Cancer patients face ‘third-world conditions’ in Manly hospital

Date: Mar 17, 2015

A Sydney oncologist has claimed Manly Hospital is keeping people in "third-world" conditions by making them stay in a 100-year-old ward meant for orthopaedic patients.

Dr Michael Copeman said individuals with cancer, dementia and delirium are among the patients moved to the ward, which he argues lacks privacy and removes their dignity.

Among the complaints Dr Copeman highlighted are poor natural light, limited private space and insufficient bathroom facilities. He told the Sydney Morning Herald the lack of a nearby toilet was especially distressing for those undergoing chemotherapy who suffer diarrhoea due to their treatment.

"I just feel it's a human rights issue – that it is wrong putting patients in there who are the least likely to be able to complain, or will be dead by the time their complaint is dealt with," he stated.

"Patients have to traverse the corridor [to get to the bathroom], with a lack of privacy and dignity."

Lack of beds causing problems

Adam Rehak, chair of the medical staff executive council for Northern Sydney, said he was not aware of the issues at Manly Hospital, although he claimed a lack of beds in facilities across the state was causing problems.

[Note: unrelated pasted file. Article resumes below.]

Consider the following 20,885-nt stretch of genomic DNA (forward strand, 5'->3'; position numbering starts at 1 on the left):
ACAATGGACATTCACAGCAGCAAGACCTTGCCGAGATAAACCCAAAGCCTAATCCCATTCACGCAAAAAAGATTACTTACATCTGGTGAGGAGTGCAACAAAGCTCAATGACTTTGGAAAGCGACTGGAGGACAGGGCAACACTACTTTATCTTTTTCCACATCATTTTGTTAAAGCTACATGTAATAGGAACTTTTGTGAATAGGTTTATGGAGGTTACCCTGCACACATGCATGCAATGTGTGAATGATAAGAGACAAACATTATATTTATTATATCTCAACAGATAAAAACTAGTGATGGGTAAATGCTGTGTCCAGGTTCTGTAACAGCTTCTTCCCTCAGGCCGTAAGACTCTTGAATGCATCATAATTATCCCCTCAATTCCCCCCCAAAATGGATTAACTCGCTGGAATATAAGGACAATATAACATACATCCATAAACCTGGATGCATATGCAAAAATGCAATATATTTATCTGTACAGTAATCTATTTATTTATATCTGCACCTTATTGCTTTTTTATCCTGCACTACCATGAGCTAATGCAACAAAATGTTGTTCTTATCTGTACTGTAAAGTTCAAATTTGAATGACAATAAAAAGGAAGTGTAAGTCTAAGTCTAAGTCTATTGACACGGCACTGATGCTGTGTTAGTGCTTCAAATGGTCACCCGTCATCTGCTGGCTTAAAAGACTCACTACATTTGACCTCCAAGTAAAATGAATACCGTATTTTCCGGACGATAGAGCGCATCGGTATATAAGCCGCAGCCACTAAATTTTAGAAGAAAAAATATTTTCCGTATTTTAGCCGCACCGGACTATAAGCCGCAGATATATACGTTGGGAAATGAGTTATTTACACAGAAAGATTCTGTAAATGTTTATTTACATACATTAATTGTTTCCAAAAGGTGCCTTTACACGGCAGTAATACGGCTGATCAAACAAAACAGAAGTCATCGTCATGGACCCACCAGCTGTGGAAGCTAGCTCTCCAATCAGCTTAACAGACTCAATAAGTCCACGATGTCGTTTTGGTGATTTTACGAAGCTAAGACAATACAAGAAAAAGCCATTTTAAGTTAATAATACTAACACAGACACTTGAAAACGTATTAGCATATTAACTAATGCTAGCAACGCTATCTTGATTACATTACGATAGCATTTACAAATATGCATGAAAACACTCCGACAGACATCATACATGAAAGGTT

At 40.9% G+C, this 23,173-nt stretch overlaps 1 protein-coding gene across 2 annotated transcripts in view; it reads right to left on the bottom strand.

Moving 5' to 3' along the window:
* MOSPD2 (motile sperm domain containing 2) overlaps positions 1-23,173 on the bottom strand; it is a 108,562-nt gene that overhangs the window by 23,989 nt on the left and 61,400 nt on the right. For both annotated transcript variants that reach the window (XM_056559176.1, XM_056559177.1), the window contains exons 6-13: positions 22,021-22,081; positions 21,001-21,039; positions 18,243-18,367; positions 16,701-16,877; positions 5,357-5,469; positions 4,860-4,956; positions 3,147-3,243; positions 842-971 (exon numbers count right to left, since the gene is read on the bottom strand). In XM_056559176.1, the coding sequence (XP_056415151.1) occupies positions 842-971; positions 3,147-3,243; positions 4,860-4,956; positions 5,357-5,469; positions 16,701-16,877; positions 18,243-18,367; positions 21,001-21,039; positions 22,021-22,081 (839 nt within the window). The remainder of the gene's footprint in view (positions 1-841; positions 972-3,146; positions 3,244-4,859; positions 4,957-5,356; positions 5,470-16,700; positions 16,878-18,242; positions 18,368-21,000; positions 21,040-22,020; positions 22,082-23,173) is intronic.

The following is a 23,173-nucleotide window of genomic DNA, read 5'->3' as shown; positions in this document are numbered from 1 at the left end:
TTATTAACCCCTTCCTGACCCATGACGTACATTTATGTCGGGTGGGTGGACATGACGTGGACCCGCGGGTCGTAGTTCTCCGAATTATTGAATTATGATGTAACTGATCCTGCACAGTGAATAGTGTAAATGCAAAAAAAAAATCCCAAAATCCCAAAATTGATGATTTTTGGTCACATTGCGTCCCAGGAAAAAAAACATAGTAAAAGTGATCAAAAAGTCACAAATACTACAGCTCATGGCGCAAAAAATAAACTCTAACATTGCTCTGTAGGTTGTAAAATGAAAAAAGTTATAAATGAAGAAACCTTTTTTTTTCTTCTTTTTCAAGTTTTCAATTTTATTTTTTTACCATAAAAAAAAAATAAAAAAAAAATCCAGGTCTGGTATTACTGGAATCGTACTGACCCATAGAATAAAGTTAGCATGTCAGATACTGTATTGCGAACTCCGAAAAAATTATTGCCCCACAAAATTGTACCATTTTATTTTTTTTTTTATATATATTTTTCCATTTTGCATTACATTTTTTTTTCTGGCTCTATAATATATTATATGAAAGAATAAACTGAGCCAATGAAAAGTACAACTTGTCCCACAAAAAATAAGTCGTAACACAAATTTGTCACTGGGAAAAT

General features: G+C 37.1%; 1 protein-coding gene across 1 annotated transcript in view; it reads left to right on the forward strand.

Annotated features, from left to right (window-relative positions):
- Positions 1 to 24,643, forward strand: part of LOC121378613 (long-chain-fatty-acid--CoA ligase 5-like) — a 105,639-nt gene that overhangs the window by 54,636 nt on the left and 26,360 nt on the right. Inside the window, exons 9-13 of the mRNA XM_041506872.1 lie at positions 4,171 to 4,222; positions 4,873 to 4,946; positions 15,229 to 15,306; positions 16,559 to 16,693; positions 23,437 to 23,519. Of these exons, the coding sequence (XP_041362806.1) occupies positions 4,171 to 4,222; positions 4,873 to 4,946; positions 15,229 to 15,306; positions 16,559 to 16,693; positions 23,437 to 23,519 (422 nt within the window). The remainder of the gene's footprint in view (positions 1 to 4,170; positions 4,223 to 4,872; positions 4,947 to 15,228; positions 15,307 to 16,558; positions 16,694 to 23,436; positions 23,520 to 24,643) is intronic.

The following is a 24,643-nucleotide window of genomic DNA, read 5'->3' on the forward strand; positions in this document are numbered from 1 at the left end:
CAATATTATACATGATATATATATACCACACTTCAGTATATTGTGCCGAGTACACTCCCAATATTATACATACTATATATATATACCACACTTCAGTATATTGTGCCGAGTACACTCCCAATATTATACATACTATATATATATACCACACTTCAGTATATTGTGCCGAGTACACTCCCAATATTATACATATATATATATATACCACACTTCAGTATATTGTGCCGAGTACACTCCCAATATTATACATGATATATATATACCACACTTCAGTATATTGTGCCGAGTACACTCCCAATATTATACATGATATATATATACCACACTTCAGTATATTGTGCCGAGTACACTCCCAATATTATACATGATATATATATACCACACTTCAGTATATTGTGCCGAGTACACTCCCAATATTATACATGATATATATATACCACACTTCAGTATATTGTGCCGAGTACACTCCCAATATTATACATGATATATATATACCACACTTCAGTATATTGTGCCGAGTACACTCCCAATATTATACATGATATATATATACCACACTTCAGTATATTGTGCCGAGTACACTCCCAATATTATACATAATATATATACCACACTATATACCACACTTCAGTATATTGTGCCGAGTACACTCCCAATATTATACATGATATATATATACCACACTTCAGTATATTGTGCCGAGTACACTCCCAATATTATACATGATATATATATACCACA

Not only are more people being squeezed into tighter quarters, there has also been an increase in mixed gender rooms.

"To save a bit of money, local districts have tried to consolidate beds into fewer wards and fewer rooms," Mr Rehak said.

"On a simple financial basis it makes sense but in the bigger picture it doesn't, because of infection control."

Health care professionals have a duty of care towards their patients and if this is breached, resulting in illness or injury, a hospital could face medical negligence claims.

NSW Labour has already committed to employing 840 additional nurses to emergency departments and paediatric wards across the state in an effort to improve the nurse-to-patient ratio and enhance patient care.

Premier promises new infrastructure

Responding to Dr Copeman's complaints, NSW Premier Mike Baird said the government is building the infrastructure that is sorely needed in the state.

"One of the incoming briefs I received as treasurer showed that more than half the state's hospital were 50 years old," he explained.

However, Dr Copeman said Mr Baird and Health Minister Jillian Skinner have only agreed to speak to him about Manly Hospital after the upcoming election has passed.

He added that the conditions at the facility are worse than when he visited Indonesia recently.

"How do I explain to patients about why we can't do [what they are doing in Indonesia] here?" he concluded.

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